I should also add that science is not a democracy. The majority is not necessarily right! You should also be careful and make the distinction between evidence for warming and evidence for warming by humans. There is in fact no evidence for the latter. Last, people may frighten you with secondary climate effects associated with global warming, on the sea level, cryosphere, droughts floods or economic effects. However, if the underlying climate model is fundamentally wrong, all the ensuing predictions are irrelevant. 


The fear of global warming, and with it the denouncement of any other voice, is now part of our Zeitgeist. However instead of blindly flowing with the flow, we should stop for a minute and think before we waste so much of our precious public resources. Maybe we will find out the that the emperor has new clothes.

When invited, I was also told that I can submit a written statement, which is what I did. It is a few times longer and has a bit more information. You can find it on the Bundestag's website, with a German translation. 

Then came the questions, which were mostly guiding questions - each party asked the expert close to its heart to basically continue saying whatever they wanted to hear. One of the questions I was asked was about the determination of the global temperature, but frankly I didn't understand it. I should add that I had to rely on simultaneous translatation (there were two translators brought in especially for me, I think), and the translated question I heard in English sounded like somethig a bit convoluted and hard to address.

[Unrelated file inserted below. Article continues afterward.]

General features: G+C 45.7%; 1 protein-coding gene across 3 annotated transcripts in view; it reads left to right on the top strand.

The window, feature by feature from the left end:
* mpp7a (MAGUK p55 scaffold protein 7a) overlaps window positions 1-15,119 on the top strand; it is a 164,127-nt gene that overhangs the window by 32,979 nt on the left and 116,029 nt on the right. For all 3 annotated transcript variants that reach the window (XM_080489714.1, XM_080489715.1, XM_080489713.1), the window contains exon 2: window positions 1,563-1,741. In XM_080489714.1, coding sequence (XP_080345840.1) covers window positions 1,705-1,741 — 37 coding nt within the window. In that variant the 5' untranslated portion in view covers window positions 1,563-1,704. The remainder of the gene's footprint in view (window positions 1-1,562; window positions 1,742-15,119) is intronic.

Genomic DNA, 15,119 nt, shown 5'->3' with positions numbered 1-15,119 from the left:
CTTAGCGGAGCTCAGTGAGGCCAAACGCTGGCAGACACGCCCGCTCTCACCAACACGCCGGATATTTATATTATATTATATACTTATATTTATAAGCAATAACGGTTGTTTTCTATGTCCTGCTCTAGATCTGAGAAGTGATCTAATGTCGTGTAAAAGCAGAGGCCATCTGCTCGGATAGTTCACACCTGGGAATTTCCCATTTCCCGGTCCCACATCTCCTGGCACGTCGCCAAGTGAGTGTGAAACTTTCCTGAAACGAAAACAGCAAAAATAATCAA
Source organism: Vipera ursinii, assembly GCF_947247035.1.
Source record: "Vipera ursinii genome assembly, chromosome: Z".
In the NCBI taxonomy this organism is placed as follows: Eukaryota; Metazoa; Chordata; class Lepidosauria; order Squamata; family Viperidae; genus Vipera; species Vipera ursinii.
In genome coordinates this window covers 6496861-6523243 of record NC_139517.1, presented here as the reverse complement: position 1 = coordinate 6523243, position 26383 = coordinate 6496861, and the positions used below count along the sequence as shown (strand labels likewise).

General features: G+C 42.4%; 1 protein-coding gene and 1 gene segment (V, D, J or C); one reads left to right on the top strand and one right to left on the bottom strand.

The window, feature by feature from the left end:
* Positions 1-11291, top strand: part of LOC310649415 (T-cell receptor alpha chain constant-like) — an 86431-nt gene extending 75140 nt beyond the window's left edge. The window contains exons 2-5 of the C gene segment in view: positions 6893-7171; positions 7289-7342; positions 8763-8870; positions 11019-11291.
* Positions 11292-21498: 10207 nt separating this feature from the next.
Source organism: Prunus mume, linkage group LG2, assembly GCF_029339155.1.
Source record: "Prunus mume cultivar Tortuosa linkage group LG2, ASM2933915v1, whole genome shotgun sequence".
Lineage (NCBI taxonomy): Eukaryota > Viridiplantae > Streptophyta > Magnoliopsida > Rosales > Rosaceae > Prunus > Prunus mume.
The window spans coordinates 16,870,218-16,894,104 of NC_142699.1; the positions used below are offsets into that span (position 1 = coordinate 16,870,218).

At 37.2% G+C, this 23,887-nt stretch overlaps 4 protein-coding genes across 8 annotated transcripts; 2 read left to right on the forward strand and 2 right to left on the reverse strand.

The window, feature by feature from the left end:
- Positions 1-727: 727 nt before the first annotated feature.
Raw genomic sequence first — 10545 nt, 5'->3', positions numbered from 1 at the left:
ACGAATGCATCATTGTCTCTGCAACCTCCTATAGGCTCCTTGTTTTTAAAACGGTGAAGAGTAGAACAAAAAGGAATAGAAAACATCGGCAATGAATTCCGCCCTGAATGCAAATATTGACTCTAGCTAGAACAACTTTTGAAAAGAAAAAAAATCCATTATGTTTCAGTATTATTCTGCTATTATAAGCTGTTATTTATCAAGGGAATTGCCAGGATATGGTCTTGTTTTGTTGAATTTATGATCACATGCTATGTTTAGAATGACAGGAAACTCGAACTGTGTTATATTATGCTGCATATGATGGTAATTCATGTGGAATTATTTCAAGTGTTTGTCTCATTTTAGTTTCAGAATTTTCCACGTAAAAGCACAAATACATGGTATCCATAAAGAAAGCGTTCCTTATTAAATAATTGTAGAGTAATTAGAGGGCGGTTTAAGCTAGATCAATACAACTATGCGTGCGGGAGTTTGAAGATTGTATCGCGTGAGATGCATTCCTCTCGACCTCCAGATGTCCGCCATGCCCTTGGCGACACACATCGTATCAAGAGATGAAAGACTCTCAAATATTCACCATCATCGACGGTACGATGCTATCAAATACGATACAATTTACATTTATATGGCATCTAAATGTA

Anyway, during the whole discussion I was directly criticized by Levermann and by Lorenz Beutin, MdB (Bundestag member from Die Linke - the "The Left").

The first such critique was prompted by a request to Levermann, to address why I was wrong in my speech. I should say that Levermann seems nice at the personal level. I have nothing against him, but I his response at this round was totally unscientific. He said that everything I said is rubbish (at least that was the English translation I heard), which of course is not a scientific argument. 

The second round came from Beutin. He actually raised two interesting specific points which Levermann pickup on as well, which is great, because this is what science is all about. Argue about specific scientific facts and the conclusions that can be drawn from them.

So what were the points that were raised by Beutin and Levermann?

1) The average sea level change rate (in the solar / sea level change rate graph) is above zero, proving that there was long term sea level rise.  

2) From about 1990, solar activity has decreased but the temperature increased. So the sun cannot cause the warming.